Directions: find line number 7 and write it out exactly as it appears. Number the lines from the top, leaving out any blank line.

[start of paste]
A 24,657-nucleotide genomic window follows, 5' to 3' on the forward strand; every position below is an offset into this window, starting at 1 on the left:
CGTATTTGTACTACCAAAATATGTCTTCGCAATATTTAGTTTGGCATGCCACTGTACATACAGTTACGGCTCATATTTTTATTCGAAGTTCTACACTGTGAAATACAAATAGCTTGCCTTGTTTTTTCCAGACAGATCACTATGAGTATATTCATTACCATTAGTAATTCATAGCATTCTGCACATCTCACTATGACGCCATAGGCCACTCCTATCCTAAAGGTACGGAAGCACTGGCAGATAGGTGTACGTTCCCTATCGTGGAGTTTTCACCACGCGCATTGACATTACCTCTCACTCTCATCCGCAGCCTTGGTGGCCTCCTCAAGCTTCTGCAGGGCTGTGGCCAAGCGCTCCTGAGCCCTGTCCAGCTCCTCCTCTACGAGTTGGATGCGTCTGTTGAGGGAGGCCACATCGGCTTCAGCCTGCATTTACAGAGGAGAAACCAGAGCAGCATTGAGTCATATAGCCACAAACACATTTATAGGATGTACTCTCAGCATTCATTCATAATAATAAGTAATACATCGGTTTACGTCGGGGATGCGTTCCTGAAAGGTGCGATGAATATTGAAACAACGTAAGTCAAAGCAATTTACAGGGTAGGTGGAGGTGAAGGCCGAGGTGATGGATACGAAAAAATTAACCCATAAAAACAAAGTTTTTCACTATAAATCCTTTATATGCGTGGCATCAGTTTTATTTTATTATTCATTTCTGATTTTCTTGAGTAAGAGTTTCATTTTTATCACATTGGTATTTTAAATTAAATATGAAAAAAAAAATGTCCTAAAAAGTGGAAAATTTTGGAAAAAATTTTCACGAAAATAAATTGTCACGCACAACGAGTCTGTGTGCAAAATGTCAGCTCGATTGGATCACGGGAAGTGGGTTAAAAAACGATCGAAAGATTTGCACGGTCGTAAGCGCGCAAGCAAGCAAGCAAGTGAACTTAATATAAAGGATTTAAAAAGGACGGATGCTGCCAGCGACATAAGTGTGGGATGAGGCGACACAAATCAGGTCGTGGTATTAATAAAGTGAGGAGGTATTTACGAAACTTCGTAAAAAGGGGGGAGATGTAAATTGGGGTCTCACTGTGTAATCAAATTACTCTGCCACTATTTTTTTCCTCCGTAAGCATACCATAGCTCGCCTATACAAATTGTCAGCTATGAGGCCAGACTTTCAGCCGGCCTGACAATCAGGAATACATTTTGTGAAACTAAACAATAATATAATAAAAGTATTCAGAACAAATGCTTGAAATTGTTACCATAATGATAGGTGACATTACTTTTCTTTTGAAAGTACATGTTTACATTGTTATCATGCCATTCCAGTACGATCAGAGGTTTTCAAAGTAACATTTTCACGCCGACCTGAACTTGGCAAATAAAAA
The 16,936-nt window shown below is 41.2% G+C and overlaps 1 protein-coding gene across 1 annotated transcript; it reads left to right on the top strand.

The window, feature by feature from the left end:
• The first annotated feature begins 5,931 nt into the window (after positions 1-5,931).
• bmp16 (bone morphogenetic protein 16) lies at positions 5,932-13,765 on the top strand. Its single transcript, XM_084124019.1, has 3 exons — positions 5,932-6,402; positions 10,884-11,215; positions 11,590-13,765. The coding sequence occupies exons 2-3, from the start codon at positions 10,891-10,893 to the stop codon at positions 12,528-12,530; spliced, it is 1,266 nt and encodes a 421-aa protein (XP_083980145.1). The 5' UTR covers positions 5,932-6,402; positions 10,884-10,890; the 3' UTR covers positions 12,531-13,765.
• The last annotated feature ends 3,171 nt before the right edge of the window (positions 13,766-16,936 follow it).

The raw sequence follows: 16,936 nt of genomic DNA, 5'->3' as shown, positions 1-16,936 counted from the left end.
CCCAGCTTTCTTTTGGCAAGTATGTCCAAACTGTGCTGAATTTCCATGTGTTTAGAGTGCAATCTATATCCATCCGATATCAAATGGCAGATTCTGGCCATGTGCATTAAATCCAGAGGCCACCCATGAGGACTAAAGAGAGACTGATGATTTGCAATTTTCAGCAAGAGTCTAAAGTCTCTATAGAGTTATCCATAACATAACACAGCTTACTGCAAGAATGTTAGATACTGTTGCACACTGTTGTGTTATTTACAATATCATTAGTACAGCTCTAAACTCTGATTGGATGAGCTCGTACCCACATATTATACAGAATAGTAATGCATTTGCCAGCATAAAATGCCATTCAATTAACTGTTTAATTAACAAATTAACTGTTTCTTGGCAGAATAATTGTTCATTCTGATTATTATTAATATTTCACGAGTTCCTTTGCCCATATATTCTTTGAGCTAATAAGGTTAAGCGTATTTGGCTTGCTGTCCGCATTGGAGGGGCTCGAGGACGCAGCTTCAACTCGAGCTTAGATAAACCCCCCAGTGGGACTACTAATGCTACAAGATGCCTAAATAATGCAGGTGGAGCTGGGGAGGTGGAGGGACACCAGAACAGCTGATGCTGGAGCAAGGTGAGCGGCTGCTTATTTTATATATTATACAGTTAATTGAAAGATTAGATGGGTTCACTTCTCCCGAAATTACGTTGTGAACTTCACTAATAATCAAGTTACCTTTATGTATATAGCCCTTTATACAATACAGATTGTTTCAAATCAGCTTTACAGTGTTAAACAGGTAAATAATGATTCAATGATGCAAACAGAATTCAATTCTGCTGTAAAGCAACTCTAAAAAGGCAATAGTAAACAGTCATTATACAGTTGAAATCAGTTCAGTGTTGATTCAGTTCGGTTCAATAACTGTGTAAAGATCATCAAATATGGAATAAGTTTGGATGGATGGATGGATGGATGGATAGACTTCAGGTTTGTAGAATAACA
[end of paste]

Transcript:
• The last annotated feature ends 3,171 nt before the right edge of the window (positions 13,766-16,936 follow it).